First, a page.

C&P Exam

How to Prepare for the C&P Exam

About 27% of all veterans have a service-related disability. Are you one of them? 

Service-related disabilities are common, but finding help and support for them isn’t always easy. To get support, veterans need to go through a stressful compensation and pension examination (otherwise known as a C&P exam) to prove that they need help.

We’re here to offer you a few tips for your C&P exam so you can get the support and compensation you deserve. Read on to learn more. 

Know and Understand Your Records

When you’re getting ready to prepare for your C&P exam, make sure that you know your own personal records like the back of your hand. You can keep your documents with you (we’ll discuss that more later on), but you want to be able to speak confidently about your condition without having to continue referring to your documents.

You’ll want to know your Service Treatment Records (STRs) and your VA medical records, as well as any other relevant personal medical records. 

Your answers to any questions should match your records. You should be able to discuss your diagnosis and symptoms, as well as when those symptoms started. Your answers don’t have to be exact (after all, memory is fallible), but you need to have a firm enough grasp on your records that you can assure the examiner that you’re being honest and you understand the situation. 

Learn the Schedule for Rating Disabilities

It’s crucial that you understand the schedule for rating disabilities (otherwise known as the VASRD). It’s the law that governs every VA disability claim. It contains over 900 ratable disabilities.

You’re going to learn what words and symptoms are associated with your disability. Often, saying the wrong thing can mean you don’t get what you’re entitled to, just because you used the wrong words for the right condition. 

You can also look into the public disability benefits questionnaire for your specific disability. This will let you know what the examiner is looking for.

Remember, you’re not trying to trick the examiner. You’re trying to make sure they understand what you’re going through, and that may mean learning how to use the right “keywords” to explain your disability.  

Be Honest, But Don’t Sugar-Coat

Many people make the mistake of rejecting vulnerability and sugar-coating their condition. They describe how they feel on a good day. They leave out some of the more embarrassing moments associated with their condition.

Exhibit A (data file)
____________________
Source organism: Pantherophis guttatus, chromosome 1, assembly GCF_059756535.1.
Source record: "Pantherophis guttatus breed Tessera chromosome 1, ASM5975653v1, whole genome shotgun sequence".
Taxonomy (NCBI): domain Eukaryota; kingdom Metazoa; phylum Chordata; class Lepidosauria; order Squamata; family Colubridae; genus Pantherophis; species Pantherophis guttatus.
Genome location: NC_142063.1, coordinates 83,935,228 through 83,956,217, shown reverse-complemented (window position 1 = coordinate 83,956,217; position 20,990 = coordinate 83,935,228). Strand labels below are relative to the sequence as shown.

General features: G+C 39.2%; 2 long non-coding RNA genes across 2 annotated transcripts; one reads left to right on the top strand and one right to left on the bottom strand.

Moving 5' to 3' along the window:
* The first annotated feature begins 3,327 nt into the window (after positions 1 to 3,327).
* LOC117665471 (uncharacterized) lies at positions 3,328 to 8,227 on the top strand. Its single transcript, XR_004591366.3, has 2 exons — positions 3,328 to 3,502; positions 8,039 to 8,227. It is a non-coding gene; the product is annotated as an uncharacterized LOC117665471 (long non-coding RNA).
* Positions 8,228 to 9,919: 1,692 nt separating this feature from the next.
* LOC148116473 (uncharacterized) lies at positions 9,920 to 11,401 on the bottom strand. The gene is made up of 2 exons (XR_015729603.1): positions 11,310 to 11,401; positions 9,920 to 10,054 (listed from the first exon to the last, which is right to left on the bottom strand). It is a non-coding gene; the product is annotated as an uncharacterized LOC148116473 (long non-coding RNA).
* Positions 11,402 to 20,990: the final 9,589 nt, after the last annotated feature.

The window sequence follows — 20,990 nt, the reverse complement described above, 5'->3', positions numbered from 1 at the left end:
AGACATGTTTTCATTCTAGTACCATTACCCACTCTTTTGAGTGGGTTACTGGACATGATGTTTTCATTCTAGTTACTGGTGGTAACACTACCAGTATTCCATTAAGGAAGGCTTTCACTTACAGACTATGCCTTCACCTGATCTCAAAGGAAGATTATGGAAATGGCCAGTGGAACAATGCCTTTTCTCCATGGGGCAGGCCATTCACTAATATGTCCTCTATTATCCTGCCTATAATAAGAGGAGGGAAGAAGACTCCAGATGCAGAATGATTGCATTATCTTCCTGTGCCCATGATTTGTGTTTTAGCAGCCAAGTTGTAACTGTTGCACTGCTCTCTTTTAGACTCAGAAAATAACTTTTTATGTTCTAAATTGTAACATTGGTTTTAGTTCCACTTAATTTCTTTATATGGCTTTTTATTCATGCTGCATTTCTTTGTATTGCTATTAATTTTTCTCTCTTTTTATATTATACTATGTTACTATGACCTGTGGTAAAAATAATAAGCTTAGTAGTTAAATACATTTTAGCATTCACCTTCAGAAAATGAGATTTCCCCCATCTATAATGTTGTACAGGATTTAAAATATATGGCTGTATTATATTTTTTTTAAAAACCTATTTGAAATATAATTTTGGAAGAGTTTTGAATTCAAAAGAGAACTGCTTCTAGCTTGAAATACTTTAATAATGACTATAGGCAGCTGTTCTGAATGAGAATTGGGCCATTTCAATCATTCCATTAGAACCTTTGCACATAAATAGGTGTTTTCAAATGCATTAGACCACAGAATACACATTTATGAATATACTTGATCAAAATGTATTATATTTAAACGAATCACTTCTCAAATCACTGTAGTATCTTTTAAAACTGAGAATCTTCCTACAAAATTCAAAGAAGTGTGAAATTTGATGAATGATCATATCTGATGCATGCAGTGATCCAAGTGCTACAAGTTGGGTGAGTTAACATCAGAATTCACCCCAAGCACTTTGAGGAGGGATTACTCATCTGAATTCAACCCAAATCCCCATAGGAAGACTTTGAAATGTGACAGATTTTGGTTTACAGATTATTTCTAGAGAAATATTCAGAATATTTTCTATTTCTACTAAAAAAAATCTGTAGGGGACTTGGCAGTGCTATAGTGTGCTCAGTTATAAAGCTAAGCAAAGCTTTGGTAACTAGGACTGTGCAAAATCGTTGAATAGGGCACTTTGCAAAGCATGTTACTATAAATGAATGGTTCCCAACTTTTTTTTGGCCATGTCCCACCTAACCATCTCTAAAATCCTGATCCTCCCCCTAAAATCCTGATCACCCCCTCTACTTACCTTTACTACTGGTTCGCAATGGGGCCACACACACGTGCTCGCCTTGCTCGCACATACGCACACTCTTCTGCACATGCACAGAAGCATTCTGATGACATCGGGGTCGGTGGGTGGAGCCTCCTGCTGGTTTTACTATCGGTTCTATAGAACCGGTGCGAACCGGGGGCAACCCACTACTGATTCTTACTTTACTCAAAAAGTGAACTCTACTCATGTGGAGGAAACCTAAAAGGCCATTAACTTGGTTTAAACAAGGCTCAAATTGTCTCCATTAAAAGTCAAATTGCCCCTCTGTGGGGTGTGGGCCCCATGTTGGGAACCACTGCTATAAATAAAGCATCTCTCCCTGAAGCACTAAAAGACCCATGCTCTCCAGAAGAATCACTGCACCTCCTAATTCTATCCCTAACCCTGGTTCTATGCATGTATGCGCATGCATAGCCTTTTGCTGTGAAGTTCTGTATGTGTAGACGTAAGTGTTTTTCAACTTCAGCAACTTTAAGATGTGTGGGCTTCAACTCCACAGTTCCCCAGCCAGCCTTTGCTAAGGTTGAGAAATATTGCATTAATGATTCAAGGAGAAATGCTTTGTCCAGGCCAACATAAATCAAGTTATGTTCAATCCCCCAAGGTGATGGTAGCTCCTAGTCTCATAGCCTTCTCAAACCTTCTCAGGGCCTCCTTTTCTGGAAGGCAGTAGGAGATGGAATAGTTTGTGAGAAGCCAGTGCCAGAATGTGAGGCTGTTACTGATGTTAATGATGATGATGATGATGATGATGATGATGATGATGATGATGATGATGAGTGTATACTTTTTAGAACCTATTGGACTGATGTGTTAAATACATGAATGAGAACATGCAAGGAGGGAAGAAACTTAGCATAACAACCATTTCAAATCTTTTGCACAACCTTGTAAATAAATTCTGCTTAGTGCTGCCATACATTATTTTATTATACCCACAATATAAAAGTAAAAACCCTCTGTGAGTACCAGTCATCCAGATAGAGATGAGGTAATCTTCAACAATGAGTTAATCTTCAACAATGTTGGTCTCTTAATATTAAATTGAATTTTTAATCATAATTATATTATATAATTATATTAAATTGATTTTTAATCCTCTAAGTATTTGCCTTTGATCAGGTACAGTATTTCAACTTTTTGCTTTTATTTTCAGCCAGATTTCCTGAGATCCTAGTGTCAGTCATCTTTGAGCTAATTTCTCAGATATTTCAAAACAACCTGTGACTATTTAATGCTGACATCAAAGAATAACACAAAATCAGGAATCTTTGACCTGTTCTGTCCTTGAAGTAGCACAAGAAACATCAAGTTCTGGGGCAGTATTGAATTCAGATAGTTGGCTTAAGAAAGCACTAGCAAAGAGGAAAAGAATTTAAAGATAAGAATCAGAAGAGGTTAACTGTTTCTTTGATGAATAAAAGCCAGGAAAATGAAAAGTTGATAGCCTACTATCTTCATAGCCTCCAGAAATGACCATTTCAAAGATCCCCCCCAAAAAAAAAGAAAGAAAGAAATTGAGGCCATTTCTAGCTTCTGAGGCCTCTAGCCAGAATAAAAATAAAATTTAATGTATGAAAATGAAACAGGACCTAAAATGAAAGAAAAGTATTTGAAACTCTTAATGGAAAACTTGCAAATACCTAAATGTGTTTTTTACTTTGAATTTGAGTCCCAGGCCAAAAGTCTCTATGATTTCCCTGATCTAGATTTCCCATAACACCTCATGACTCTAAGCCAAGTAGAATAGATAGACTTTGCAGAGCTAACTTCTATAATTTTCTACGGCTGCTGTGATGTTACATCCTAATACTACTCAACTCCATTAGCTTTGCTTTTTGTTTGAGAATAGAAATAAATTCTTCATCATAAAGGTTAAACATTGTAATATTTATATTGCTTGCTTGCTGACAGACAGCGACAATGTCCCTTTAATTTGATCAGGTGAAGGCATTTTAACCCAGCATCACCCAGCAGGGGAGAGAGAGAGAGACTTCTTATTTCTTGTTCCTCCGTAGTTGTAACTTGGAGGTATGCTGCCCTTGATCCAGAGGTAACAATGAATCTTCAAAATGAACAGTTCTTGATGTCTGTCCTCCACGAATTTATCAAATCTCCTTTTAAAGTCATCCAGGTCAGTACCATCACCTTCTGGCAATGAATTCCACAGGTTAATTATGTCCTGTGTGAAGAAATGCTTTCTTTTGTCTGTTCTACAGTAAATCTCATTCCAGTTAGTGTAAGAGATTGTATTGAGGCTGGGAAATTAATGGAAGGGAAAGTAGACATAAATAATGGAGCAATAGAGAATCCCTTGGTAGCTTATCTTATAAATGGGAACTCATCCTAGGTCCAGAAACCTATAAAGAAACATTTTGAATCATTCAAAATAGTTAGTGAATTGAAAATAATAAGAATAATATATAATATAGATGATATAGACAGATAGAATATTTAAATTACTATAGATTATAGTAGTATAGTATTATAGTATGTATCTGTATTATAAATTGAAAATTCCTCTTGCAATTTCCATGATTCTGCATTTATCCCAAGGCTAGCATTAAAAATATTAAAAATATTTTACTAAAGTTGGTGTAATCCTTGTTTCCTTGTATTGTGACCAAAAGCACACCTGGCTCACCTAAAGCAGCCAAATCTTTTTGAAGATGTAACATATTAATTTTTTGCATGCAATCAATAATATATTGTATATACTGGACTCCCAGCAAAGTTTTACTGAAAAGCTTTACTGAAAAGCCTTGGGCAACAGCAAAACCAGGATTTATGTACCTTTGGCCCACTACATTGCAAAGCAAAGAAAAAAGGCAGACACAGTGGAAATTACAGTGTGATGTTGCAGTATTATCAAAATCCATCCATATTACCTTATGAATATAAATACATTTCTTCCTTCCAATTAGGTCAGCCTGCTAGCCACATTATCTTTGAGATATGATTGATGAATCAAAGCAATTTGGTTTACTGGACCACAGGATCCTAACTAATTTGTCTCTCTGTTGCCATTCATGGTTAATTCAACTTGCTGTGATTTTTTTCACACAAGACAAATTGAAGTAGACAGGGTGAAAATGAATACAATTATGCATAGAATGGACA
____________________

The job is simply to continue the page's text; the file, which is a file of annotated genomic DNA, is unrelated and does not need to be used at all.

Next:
Don’t do this.

You want to be honest and describe the day-to-day problems that you encounter as a result of your condition. Even “embarrassing” ones such as erectile dysfunction or alcohol abuse to relieve pain and anxiety. Don’t sugar-coat anything. 

When you’re in the midst of C&P exam preparation, try to take note of how you feel during your bad days. If you’ve been struggling with your condition for a while, you may forget how uncomfortable it really is. Make a conscious effort to notice every detail of how your disability affects you. 

You shouldn’t lie and overstate your disability, but you should be honest and vulnerable. Don’t talk about how on good days you can still go to the gym and hang out with friends. Everyone has good days, but those good days don’t make the bad days less significant. 

Go Into Detail About Your Impairment

The examiner wants to know that your condition is actually impairing you in your day-to-day life. If it’s not, you won’t qualify for benefits. Make it clear that your disability has a negative impact on your life.

This is true for both physical and mental disabilities.

When it comes to physical disabilities, you need to be able to explain any pain, limitations in your range of motion, or loss of use of a specific body part.

For your mental conditions, perhaps your post-service anxiety or PTSD has made it impossible to maintain a job

These things matter. They show the examiner that you need help and support because you’re no longer able to function optimally. 

Try to Provide Specific Events

Prior to your C&P exam, try to think of specific events (with dates) that relate to your disability. It’s okay if you don’t have the day, but the month (or season) and year will be helpful. 

It’s normal to forget things, especially when you’ve had a traumatic experience. However, providing specific events will make your case seem more “legitimate” and give the examiner more insight into your condition. 

It’s also helpful to be able to discuss your life as it was before and after the event that caused your disability. Explain what changed. Paint a clear picture. 

Bring Any Necessary Notes and Documents

It’s appropriate to bring notes and documents with you to the exam. The examiner doesn’t have to see them (though you’re welcome to offer them). 

This can be helpful if you get nervous or if you struggle with your memory. You can also leave your documents behind with the examiner if you think they’ll help your case. 

Remember the Exam Starts Upon Arrival

Before the C&P exam, make sure you’re prepared to start as soon as your car gets into the parking lot. 

If your exam day is a “good day” for you, you should still avoid being too peppy or active. Don’t go above and beyond to look strong or confident. This could work against you. 

There may be cameras outside and the examiner may be watching. This isn’t a normal interview. 

Are You Ready for Your C&P Exam? 

Your C&P exam is coming up soon. Are you feeling ready?

Try not to worry. If you keep these tips in mind and your examiner is fair, you have a good chance of getting the outcome you deserve. We understand how stressful this is, however. 

Do you need help navigating the complicated and confusing VA claims process? We want to help you. Contact us to book a call today so you can get what you deserve.

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